Title

Association between modern contraceptive use and child mortality in India: A calendar data analysis of the National Family Health Survey (2015–16)

Document Type

Article (peer-reviewed)

Publication Date

5-11-2020

Abstract

Background: Influence of contraceptive use on increased gap between successive births and attributed reduced risk of child deaths is well documented in developing countries. However, there is scarcity of evidence on direct contribution of contraceptive use on child survival especially in Indian context. Methods: Using information given in the reproductive calendar history of the National Family Health Survey of India conducted in 2015–16, this study examines the effect of modern contraceptive use on childhood mortality – infant mortality rate (IMR) and under-five mortality rate (U5MR). Bivariate analysis and cox proportional hazard model is applied in the study. Results: Finding reveals that use of reversible contraceptives prior to birth resulted in low childhood mortality rates. IMR is 35 per 1000 live births among births with preceding use of modern reversible contraceptives as compared to 44 per 1000 live births among births with no use. Similarly, U5MR is 41 per 1000 live births as compared to 61 per 1000 live births among births with preceding use of contraceptive and no use respectively. The use of reversible modern contraceptives prior to birth is protective against child mortality even among births with preceding birth interval of less than 24 months. Conclusions: This study provides evidence of dual benefit of contraceptive use. Such information is important for promoting evidence-based advocacy to expand use of family planning services. This will help the country to achieve Sustainable Development Goal 3.2 which calls for end of preventable deaths during childhood.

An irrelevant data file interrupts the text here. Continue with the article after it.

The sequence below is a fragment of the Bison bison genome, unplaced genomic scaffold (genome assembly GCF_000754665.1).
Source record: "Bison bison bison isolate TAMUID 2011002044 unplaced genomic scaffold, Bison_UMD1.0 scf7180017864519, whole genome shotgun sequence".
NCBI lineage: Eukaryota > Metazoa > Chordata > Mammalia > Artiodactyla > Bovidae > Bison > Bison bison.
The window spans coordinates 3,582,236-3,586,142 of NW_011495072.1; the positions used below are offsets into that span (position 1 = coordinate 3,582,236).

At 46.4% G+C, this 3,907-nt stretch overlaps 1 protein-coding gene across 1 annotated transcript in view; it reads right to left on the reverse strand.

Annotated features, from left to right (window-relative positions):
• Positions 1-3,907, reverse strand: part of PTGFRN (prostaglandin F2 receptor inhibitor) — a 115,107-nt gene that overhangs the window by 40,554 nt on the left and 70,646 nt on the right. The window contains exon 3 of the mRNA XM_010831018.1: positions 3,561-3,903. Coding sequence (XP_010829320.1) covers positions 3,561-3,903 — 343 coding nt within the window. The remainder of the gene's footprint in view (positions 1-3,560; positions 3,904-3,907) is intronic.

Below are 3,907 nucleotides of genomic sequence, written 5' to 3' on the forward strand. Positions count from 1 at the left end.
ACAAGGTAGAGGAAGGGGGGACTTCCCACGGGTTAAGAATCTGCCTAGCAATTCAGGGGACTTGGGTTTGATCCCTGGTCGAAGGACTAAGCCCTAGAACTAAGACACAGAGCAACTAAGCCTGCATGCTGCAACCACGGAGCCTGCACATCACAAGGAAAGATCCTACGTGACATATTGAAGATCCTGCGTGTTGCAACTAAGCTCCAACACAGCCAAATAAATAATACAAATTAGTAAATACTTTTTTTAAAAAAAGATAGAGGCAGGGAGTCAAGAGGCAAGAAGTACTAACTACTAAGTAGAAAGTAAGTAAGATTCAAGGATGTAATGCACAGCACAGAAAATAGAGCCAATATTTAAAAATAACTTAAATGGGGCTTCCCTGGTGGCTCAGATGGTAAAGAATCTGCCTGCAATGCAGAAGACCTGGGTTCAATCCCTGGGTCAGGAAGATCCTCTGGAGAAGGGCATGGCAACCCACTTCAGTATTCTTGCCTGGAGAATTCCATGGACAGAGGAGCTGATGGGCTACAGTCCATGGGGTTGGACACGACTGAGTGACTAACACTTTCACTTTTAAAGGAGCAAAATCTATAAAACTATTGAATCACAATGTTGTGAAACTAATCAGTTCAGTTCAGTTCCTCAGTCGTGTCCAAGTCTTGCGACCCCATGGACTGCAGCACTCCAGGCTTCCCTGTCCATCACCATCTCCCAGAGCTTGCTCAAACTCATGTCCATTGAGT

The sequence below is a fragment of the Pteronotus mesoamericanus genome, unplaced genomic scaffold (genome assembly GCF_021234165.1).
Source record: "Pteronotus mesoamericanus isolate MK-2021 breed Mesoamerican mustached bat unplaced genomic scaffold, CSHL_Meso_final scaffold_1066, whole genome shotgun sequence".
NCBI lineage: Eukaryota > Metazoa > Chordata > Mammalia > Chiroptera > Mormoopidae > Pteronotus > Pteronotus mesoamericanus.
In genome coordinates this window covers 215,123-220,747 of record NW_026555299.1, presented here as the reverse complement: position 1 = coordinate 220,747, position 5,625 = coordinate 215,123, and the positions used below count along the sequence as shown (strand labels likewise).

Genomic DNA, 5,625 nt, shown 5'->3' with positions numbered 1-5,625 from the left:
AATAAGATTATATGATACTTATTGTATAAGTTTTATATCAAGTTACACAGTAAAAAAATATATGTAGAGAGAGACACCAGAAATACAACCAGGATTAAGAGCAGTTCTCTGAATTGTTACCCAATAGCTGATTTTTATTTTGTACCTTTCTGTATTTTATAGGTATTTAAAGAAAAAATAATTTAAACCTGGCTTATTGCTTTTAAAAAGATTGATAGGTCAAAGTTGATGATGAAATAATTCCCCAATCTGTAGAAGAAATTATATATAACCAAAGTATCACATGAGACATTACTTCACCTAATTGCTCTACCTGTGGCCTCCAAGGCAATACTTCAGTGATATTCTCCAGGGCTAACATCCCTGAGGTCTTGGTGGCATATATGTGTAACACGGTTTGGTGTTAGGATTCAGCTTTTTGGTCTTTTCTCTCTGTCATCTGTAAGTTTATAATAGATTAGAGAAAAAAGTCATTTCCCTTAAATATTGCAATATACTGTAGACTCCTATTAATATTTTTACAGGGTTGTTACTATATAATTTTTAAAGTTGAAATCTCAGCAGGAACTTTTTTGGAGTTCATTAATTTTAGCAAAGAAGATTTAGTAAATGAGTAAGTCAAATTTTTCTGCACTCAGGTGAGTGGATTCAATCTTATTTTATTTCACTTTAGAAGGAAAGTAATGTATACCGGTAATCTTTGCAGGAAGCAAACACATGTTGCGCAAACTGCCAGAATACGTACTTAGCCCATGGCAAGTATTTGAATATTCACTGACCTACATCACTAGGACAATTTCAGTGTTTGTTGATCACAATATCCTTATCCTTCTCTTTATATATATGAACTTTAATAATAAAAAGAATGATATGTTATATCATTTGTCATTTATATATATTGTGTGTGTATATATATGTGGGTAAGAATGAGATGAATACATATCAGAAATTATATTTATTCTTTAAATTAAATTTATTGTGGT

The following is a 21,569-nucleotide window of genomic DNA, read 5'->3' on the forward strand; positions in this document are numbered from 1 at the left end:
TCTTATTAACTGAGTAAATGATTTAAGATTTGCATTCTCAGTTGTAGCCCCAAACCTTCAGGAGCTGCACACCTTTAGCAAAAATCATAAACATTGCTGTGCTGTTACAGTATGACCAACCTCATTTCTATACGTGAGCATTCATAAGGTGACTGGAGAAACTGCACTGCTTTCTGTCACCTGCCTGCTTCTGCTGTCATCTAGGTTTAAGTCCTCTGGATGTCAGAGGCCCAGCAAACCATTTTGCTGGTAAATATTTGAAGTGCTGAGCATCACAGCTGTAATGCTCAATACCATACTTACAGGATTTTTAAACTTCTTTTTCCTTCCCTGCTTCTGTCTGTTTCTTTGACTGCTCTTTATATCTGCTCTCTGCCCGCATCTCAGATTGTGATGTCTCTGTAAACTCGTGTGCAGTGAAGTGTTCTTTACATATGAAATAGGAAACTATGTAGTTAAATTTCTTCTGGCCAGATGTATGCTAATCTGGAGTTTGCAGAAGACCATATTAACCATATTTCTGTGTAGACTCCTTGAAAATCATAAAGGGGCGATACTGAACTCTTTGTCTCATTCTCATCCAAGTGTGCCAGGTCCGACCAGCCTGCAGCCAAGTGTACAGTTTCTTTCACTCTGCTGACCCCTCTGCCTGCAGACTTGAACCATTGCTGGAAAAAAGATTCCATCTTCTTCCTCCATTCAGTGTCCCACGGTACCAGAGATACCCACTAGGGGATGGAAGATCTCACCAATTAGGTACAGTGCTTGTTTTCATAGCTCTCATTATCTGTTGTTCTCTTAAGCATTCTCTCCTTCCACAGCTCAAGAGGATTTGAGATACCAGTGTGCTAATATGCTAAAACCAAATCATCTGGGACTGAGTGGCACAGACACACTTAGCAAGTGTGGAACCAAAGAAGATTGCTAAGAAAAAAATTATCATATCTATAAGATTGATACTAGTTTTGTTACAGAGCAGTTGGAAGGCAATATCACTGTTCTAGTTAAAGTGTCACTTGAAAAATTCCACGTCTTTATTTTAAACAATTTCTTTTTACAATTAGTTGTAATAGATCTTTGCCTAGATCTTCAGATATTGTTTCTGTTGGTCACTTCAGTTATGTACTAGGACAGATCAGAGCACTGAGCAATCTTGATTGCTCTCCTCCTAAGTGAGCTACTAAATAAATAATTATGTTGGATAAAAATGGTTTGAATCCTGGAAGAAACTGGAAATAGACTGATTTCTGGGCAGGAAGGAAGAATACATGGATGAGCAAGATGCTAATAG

DOI

10.1016/j.ssmph.2020.100588

Language

English

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